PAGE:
“Mommy! Mommy! Tonight, for story time, can we read Winnie the Pooh?” You grin when you hear these words come out of your 4 year-old’s mouth. You walk to the bookshelf and pick out The Blustery Day, a favorite, and open it to the first page.
Except tonight, things are different. “No! Not that one; this one!” The demand comes as they whip out the tablet.
When that first happened to me, my heart dropped. “Is this ok?” and “Does this count as screen time?” are the first two thoughts that raced through my head. I gave in this once, but then I had to start doing research. Here’s what I found:
I found an article claiming that “eBooks affect children’s reading levels”. Yikes! With a title like that, I mentally add the word ‘negatively’ to the phrase. I read on to find the source of the data and find out that things are not as bleak as the way the data was collected might have skewed the study and, therefore, the article.
The study they used showed that kids read longer and are more confident in their reading level when they read mostly or solely from print books. They also showed that more parents said they had less fun sharing eBooks with their kids. However, the data was taken in a survey. Other studies have shown that the vast majority of adults who are readers are passionate about print books so this may introduce bias into the study. eBooks have had a positive influence on comprehension though, and nearly double the number of kids loved reading more on screens than on paper.
So… are we are back at square one? Not necessarily, but now we’re exiting data and entering into opinions. I’m of the belief that, as a parent, I should be encouraging my kids to read and using any tool I can to get them to love books. Their imagination, their sense of wonder, and their creativity depends on it!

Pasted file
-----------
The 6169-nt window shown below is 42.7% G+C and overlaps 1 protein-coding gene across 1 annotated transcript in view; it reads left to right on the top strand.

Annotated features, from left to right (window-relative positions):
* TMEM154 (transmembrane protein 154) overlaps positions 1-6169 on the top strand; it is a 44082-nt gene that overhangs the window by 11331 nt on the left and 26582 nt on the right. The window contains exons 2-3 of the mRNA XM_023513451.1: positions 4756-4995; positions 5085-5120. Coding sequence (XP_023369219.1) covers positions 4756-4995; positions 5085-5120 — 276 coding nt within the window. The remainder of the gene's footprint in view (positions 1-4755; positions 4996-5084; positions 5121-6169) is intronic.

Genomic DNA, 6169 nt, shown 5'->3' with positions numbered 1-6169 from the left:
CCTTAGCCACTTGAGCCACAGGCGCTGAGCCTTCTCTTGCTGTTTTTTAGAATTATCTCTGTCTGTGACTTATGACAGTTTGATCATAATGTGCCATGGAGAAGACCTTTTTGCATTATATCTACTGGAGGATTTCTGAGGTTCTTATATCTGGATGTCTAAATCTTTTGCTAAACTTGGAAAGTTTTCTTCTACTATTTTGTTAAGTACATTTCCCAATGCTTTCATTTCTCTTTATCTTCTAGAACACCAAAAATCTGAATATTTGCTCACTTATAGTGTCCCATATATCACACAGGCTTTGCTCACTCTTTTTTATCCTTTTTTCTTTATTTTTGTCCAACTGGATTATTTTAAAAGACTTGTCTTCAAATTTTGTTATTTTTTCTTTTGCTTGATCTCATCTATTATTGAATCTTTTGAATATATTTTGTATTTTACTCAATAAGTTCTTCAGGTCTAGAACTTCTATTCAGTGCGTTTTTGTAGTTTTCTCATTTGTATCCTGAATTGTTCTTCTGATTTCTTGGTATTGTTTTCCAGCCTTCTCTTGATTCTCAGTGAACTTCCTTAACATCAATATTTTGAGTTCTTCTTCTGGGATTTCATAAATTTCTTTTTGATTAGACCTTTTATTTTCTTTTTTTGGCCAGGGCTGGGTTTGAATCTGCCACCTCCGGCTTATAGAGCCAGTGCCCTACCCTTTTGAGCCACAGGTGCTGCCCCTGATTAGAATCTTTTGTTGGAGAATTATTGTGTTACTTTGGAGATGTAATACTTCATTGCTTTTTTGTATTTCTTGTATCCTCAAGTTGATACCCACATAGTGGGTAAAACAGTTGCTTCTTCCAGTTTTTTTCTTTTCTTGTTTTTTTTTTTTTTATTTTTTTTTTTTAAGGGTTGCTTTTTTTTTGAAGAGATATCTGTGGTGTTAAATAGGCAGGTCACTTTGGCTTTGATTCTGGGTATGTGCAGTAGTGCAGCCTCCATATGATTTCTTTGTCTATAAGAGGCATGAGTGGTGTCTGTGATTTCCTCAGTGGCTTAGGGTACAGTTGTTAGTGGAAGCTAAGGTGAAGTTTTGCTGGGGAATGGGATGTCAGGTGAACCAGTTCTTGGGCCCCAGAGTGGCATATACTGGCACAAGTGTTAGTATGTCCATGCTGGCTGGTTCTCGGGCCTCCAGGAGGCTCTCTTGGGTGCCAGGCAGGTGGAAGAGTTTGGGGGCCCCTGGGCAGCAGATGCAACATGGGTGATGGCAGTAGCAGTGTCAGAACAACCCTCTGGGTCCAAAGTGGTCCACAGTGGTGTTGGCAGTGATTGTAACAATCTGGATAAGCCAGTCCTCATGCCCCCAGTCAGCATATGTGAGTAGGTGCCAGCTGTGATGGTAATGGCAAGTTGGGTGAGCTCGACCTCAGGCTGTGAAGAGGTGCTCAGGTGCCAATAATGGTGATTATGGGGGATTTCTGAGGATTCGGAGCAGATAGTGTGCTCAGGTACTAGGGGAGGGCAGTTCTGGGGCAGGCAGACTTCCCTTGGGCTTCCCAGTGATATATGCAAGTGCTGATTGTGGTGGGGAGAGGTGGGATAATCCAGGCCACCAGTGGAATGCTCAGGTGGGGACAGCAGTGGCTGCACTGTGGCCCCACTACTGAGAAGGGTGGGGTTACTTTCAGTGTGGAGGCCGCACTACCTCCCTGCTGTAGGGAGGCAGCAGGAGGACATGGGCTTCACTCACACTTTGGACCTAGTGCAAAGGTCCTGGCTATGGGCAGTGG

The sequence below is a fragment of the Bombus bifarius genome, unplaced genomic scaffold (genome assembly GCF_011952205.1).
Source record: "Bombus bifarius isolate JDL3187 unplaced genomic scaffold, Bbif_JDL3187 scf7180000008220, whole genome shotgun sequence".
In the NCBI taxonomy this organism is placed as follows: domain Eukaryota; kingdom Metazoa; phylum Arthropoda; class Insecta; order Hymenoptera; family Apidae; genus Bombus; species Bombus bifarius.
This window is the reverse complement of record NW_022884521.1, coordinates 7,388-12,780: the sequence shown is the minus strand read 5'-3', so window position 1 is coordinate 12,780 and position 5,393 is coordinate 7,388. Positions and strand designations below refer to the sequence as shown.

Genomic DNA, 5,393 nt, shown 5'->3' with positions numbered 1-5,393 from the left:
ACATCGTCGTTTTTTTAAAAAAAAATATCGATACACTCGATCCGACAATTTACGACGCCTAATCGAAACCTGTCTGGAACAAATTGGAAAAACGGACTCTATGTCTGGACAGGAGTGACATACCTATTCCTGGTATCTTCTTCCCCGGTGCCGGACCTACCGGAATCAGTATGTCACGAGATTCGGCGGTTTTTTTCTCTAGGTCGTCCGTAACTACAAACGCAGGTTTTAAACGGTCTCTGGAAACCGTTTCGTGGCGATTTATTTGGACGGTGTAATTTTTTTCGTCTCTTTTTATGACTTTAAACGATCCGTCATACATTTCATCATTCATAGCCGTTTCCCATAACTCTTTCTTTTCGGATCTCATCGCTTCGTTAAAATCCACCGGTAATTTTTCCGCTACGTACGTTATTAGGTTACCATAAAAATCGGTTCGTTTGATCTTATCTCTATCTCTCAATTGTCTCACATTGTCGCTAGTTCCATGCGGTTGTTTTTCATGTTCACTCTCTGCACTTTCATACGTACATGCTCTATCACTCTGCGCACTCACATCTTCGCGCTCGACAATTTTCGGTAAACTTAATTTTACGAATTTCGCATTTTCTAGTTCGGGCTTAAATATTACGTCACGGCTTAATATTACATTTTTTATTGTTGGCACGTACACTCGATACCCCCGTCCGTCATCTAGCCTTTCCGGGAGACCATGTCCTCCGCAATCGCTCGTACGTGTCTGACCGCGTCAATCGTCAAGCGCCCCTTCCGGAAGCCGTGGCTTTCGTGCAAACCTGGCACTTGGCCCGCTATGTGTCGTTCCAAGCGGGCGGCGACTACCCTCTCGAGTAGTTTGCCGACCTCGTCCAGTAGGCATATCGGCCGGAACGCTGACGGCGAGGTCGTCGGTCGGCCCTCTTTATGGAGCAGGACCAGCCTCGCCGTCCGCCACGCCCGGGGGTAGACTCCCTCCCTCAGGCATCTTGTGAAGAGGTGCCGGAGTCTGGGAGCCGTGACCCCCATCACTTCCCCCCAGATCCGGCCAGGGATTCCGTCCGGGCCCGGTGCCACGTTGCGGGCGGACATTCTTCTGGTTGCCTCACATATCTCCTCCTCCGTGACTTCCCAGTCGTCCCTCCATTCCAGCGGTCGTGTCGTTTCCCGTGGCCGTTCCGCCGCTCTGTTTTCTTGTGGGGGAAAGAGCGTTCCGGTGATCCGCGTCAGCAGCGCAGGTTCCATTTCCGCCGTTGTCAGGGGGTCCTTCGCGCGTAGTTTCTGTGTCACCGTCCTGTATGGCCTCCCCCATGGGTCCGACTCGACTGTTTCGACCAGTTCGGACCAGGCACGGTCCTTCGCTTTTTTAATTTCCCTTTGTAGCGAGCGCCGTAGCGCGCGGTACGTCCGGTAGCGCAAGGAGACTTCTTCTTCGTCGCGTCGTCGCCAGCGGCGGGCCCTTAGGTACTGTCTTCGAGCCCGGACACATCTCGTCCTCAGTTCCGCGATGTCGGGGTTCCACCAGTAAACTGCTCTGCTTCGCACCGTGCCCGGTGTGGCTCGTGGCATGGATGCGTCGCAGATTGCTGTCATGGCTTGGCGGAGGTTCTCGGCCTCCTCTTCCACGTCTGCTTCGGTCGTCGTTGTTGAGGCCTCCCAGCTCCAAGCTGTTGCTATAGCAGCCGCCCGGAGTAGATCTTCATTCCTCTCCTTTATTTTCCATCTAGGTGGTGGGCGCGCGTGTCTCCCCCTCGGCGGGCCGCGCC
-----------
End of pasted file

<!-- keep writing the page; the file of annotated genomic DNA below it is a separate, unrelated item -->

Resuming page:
Is it OK? Yes! It might not be ideal, but it’s definitely not harmful. If your child is getting bored of reading print, or actively avoids reading a print book, try reading from a tablet instead. If your child loves print, don’t take that away from them – stick to print; it’s too easy to be distracted on a tablet.
The answer to this question is equally unclear. Even the New York Times couldn’t answer it, with all their researchers and expertise.
The question takes on different meaning depending on your perspective. By looking at screen time as “Shooting rays of light from a screen directly to your retina through your eyes” for example, would clearly place tablets and some eReaders in the “screen time” category.
Your child’s brain, if you read out loud to them, would still pick up the same lessons and ideas as any print book would give them. In this sense, eReading is not screen time. Nor are these lessons taught in a passive, non-brain-power inducing manner like television and Netflix would, so again – one more point for eReading.
As a parent, deciding whether or not to limit their reading time by the number of minutes they previously spent watching Paw Patrol on Netflix is a judgment call you have to make. My guidance would be to look back in the previous section: if your child is getting enough reading through print, ban the extra screen time. If not, then be lenient. If you’re going to be lenient often, explore getting an eInk device instead of your regular tablet – just to be easier on their young eyes.
What’s you view story time using tablets? We’d love to hear from you. Share your comments in the ‘Leave a reply’ section below.